UC DAVIS (US) — The clarity of Lake Tahoe improved in 2011 but overall has remained nearly stable since 2000.
Data released today by the University of California, Davis Tahoe Environmental Research Center and the Tahoe Regional Planning Agency reported the average annual clarity level for 2011 at 68.9 feet, a 4.5-foot improvement over 2010, when average clarity levels were the second-worst on record.
Winter clarity last year continued a decade-long pattern of improvement, while summer clarity continued to decline at the same rate that it has since the late 1960s, when monitoring began.
Clarity is measured by the depth at which a 10-inch white disk, called a Secchi disk, remains visible when lowered beneath the water’s surface. The measurements have been taken since 1968, when the Secchi disk could be seen down to 102.4 feet. (Credit: UC Davis)
Average annual clarity in the past decade has been better than in recent decades. In 1997-1998, annual clarity reached an all-time average low of 65.1 feet. From 2001-2011 the average clarity was 70.6 feet.
Yet this year’s value is still more than two dozen feet away from the clarity restoration target of 97.4 feet set by federal and state regulators.
Geoffrey Schladow, director of the UC Davis Tahoe Environmental Research Center, says it is important to remember that long-term trends are a better indication of Lake Tahoe clarity than year-to-year comparisons.
“The factors that contribute to lake clarity are complex, and are not necessarily linked to factors occurring in the current year,” says Schladow. “For example, the 2011 clarity improvement followed a winter that was one of the wettest in recent years, something that is usually associated with clarity declines. Understanding what controls the long-term trends is at the heart of what we are attempting to do.”
Researchers provided measurements for both winter (December-March) and summer (June-September) months. The winter average of 84.9 feet in 2011 was well above the worst point seen in 1997 and a 12-foot improvement over 2010.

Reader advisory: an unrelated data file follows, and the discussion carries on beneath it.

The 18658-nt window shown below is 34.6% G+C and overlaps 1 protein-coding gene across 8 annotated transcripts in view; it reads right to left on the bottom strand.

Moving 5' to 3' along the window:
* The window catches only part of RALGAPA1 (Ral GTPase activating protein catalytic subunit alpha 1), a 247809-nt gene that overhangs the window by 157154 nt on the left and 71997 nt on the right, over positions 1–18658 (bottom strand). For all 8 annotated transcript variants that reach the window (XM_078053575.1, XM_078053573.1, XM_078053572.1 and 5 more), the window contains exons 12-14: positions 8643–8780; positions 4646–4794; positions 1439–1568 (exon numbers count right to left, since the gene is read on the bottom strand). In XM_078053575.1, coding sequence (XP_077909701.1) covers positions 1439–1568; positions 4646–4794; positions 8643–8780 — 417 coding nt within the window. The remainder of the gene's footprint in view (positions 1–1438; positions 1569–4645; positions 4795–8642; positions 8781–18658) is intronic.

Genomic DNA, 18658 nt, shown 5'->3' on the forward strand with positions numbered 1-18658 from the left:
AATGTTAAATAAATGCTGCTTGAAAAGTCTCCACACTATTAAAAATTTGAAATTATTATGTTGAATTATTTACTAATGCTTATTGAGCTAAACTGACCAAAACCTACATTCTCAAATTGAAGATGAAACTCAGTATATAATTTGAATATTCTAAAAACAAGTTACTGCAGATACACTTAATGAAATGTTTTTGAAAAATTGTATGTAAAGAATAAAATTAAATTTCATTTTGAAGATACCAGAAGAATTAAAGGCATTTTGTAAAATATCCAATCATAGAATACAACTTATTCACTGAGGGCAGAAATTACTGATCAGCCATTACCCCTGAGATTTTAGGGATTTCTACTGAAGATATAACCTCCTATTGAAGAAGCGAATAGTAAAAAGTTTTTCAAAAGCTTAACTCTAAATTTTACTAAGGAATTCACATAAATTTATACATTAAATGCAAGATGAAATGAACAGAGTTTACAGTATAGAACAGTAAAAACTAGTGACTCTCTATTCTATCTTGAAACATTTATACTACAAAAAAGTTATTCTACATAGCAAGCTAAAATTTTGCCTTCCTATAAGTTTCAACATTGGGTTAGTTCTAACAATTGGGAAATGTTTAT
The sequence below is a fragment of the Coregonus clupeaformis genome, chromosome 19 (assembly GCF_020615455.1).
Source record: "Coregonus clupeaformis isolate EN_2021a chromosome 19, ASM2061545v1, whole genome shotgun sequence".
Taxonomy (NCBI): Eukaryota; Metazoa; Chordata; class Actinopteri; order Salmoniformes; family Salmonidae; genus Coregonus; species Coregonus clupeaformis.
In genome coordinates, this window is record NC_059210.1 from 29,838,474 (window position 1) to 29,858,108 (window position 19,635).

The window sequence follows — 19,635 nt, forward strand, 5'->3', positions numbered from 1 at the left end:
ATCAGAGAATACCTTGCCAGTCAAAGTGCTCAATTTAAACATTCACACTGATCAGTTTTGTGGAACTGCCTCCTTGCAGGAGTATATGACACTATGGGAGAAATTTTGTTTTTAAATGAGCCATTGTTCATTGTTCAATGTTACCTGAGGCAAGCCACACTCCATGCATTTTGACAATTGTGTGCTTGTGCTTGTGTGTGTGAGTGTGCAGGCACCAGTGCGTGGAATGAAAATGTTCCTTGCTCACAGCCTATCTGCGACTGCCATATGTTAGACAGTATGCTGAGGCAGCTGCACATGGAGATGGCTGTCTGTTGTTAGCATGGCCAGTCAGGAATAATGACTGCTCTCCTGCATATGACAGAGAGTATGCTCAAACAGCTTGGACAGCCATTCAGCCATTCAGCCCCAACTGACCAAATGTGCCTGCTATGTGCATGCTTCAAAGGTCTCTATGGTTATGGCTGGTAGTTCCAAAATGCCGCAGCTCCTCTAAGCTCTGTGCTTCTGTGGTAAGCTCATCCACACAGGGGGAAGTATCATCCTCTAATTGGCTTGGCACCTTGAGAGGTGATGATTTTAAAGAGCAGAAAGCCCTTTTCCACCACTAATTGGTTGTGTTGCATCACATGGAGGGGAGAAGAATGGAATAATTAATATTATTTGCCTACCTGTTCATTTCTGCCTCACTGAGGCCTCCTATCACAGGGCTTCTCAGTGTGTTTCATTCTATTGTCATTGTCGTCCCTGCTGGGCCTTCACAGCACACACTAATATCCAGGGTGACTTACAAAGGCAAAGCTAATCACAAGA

Urban stormwater runoff has long been one contributor to reduced clarity at the lake. Most of that runoff occurs during the winter and spring, when rain and snowmelt carry small, inorganic particles from the land into the lake.
Yet despite a wet winter during 2011, clarity improved. Researchers say this could indicate that efforts led by TRPA, other management agencies, local jurisdictions, and private property owners to reduce urban stormwater runoff are having an impact. However, they emphasize that they need more data on stormwater to make definitive conclusions.
Summer clarity levels continued to show a decline. The 2011 value of 51.5 feet was the second worst on record, which the UC Davis data suggest may be due to the large and late spring snowmelt, which carried enormous amounts of fine sediment and nutrients from the watersheds surrounding the lake.
The Tahoe Regional Planning Agency, which provided funding for the analysis, is leading a collaborative Environmental Improvement Program that sets thresholds for various environmental indicators at the lake, with clarity being among the most important.
“We’re encouraged that lake clarity is improving and seems to be responding to the substantial restoration investments we’ve collectively made through the Environmental Improvement Program,” says Joanne S. Marchetta, executive director of the Tahoe Regional Planning Agency.
John Reuter, associate director of the UC Davis Tahoe Environmental Research Center, says environmental improvement efforts in the Lake Tahoe Basin related to water quality, forest health and watershed condition have been significant.
However, Reuter notes that, “ecosystem restoration is seen over a time scale of decades and is difficult under the best of conditions. Sustaining the pollutant reduction to any lake that has an urban population and infrastructure like Lake
Tahoe is challenging, especially in a faltering economy. In my opinion, the federal, state and public partners at Lake Tahoe are facing this restoration challenge with considerable insight, coordination and determination.”
Clarity is measured by the depth at which a 10-inch white disk, called a Secchi disk, remains visible when lowered beneath the water’s surface. The measurements have been taken since 1968, when the Secchi disk could be seen down to 102.4 feet.
Clarity readings since 2000
- 2011: 68.9 feet (21 meters)
- 2010: 64.4 feet (19.6 meters)
- 2009: 68.1 feet (20.8 meters)
- 2008: 69.6 feet (21.2 meters)
- 2007: 70.1 feet (21.4 meters)
- 2006: 67.7 feet (20.6 meters)
- 2005: 72.4 feet (22.1 meters)
- 2004: 73.6 feet (22.4 meters)
- 2003: 71 feet (21.6 meters)
- 2002: 78 feet (23.8 meters)
- 2001: 73.6 meters (22.4 meters)
- 2000: 67.3 feet (20.5 meters)
More information about environmental factors affecting Lake Tahoe will be included in the 2012 State of the Lake Report, expected this summer.
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